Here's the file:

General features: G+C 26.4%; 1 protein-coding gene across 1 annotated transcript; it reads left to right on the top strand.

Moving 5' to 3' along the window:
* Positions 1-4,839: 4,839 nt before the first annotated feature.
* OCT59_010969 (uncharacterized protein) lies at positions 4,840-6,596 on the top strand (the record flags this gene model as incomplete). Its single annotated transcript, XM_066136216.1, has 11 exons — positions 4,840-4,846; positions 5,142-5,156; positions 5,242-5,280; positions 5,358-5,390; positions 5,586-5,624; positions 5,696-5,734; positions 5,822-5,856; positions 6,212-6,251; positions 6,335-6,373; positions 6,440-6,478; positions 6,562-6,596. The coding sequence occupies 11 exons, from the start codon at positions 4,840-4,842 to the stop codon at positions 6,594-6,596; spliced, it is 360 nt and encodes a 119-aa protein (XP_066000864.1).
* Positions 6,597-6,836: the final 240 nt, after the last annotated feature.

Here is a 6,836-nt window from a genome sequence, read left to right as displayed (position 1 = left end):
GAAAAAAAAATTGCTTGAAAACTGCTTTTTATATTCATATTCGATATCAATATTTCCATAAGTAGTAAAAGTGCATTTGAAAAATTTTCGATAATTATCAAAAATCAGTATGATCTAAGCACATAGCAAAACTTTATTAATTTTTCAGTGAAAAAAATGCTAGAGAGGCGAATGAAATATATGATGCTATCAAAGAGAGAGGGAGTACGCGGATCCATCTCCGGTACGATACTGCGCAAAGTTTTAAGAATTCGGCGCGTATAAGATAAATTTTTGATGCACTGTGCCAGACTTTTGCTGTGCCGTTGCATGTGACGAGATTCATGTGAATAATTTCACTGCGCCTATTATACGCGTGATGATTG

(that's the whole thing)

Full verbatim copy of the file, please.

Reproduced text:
General features: G+C 26.4%; 1 protein-coding gene across 1 annotated transcript; it reads left to right on the top strand.

Moving 5' to 3' along the window:
* Positions 1-4,839: 4,839 nt before the first annotated feature.
* OCT59_010969 (uncharacterized protein) lies at positions 4,840-6,596 on the top strand (the record flags this gene model as incomplete). Its single annotated transcript, XM_066136216.1, has 11 exons — positions 4,840-4,846; positions 5,142-5,156; positions 5,242-5,280; positions 5,358-5,390; positions 5,586-5,624; positions 5,696-5,734; positions 5,822-5,856; positions 6,212-6,251; positions 6,335-6,373; positions 6,440-6,478; positions 6,562-6,596. The coding sequence occupies 11 exons, from the start codon at positions 4,840-4,842 to the stop codon at positions 6,594-6,596; spliced, it is 360 nt and encodes a 119-aa protein (XP_066000864.1).
* Positions 6,597-6,836: the final 240 nt, after the last annotated feature.

Here is a 6,836-nt window from a genome sequence, read left to right as displayed (position 1 = left end):
GAAAAAAAAATTGCTTGAAAACTGCTTTTTATATTCATATTCGATATCAATATTTCCATAAGTAGTAAAAGTGCATTTGAAAAATTTTCGATAATTATCAAAAATCAGTATGATCTAAGCACATAGCAAAACTTTATTAATTTTTCAGTGAAAAAAATGCTAGAGAGGCGAATGAAATATATGATGCTATCAAAGAGAGAGGGAGTACGCGGATCCATCTCCGGTACGATACTGCGCAAAGTTTTAAGAATTCGGCGCGTATAAGATAAATTTTTGATGCACTGTGCCAGACTTTTGCTGTGCCGTTGCATGTGACGAGATTCATGTGAATAATTTCACTGCGCCTATTATACGCGTGATGATTG